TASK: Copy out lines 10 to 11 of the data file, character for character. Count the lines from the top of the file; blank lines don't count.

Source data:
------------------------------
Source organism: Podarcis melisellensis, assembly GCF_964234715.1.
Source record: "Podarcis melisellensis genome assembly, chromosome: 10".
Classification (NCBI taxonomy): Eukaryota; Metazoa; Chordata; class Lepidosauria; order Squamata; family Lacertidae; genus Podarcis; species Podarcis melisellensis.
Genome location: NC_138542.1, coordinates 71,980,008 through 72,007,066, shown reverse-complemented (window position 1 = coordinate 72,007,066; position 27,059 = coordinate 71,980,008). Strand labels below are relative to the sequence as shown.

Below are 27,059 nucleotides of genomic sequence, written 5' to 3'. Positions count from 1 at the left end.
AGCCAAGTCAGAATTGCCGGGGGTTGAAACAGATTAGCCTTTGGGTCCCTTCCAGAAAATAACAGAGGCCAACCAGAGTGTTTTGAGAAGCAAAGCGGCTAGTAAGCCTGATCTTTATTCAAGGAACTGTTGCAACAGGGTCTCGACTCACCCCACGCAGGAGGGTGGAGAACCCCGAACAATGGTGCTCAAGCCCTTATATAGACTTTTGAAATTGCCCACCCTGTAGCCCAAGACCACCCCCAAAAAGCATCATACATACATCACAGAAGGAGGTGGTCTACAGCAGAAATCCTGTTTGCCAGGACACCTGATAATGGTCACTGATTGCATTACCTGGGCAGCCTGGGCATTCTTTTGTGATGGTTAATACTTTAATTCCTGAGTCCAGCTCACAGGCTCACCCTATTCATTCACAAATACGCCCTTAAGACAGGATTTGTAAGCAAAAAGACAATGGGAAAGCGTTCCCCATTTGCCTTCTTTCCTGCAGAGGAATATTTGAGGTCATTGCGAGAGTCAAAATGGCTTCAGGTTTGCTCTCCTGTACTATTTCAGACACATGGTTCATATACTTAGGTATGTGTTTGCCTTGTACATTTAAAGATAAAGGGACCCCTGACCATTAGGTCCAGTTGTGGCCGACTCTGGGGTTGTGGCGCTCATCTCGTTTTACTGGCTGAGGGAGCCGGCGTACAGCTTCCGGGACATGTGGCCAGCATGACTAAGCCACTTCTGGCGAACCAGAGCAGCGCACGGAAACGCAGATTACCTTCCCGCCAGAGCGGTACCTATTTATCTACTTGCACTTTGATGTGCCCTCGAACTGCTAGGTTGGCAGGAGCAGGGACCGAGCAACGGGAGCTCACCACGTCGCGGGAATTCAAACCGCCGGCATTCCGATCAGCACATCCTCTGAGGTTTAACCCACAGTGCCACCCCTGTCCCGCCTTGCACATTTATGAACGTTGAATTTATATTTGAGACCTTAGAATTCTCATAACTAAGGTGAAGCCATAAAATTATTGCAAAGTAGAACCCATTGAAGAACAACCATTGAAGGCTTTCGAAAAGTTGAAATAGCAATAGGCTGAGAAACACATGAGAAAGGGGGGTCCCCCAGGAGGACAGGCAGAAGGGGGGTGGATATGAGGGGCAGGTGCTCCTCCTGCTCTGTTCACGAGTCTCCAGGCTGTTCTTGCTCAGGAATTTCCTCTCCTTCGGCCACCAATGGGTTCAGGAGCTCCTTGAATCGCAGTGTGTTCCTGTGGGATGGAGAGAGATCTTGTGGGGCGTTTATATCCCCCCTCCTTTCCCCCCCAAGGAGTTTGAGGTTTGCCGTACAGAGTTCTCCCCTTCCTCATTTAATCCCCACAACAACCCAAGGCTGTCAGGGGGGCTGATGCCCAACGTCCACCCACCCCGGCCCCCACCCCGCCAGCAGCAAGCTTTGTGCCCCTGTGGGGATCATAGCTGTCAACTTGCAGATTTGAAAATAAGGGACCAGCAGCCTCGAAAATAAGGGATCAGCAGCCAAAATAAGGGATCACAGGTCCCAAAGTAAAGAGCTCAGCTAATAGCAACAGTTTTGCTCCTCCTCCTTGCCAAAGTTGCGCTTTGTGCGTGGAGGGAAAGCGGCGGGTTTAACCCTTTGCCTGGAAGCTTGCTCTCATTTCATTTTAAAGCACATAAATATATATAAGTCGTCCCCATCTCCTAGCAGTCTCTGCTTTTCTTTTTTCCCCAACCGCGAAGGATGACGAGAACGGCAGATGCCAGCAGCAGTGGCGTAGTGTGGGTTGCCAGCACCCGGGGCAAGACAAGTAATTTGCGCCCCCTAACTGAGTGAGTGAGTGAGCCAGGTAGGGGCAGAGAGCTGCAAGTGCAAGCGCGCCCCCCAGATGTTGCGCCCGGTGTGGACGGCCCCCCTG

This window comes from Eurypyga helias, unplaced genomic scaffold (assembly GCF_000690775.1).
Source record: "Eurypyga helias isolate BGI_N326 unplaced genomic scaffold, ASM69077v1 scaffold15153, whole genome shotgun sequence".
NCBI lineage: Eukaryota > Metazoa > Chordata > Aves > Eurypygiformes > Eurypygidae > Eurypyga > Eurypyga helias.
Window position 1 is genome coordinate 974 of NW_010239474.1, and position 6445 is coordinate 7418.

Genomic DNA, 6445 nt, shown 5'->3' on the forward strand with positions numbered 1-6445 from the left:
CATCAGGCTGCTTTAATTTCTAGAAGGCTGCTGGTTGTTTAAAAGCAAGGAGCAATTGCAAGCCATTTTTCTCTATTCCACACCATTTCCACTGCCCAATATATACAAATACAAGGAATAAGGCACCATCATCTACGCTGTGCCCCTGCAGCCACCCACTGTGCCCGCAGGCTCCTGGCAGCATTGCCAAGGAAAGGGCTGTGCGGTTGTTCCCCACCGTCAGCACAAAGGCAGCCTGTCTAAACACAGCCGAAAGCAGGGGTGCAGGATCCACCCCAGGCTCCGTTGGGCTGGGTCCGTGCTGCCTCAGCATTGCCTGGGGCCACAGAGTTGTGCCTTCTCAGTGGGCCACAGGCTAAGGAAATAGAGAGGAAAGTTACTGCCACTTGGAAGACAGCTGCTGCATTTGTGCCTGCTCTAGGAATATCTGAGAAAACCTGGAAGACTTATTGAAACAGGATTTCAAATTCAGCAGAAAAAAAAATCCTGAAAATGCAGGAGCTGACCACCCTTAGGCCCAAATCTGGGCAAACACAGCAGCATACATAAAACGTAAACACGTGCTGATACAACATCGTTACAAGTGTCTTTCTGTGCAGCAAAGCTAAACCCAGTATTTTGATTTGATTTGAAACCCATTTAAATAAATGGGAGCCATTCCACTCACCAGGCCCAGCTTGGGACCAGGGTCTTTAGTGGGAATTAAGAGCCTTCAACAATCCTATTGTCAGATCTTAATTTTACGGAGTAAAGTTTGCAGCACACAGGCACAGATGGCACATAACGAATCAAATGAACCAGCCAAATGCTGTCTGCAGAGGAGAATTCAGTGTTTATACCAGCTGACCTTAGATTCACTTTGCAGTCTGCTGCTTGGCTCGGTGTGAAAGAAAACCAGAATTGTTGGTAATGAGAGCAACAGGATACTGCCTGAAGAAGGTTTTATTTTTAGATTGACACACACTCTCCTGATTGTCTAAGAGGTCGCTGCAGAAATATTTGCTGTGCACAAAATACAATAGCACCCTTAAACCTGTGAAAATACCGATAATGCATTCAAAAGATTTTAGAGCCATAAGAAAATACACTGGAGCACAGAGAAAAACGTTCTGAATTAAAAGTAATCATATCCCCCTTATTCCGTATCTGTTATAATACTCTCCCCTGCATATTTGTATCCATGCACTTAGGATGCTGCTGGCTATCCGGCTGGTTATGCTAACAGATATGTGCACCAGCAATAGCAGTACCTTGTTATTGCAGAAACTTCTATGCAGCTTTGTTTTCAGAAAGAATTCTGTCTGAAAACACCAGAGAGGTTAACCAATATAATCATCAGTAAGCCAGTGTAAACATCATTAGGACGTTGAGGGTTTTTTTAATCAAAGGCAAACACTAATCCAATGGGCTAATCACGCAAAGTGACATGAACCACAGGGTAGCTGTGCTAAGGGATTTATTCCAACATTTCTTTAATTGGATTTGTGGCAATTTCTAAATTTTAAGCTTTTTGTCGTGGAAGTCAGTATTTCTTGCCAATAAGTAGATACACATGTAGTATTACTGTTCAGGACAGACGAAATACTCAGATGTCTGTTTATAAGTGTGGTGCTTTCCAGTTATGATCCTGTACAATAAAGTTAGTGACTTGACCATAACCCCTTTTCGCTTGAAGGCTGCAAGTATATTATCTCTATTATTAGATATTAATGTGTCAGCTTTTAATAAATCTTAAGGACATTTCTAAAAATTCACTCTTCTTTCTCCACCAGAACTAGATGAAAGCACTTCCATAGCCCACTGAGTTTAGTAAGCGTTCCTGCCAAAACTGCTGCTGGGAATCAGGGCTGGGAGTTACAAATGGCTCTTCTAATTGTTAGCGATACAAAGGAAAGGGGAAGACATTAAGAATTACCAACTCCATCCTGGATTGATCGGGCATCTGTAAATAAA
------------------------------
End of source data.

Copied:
Window position 1 is genome coordinate 974 of NW_010239474.1, and position 6445 is coordinate 7418.

Genomic DNA, 6445 nt, shown 5'->3' on the forward strand with positions numbered 1-6445 from the left: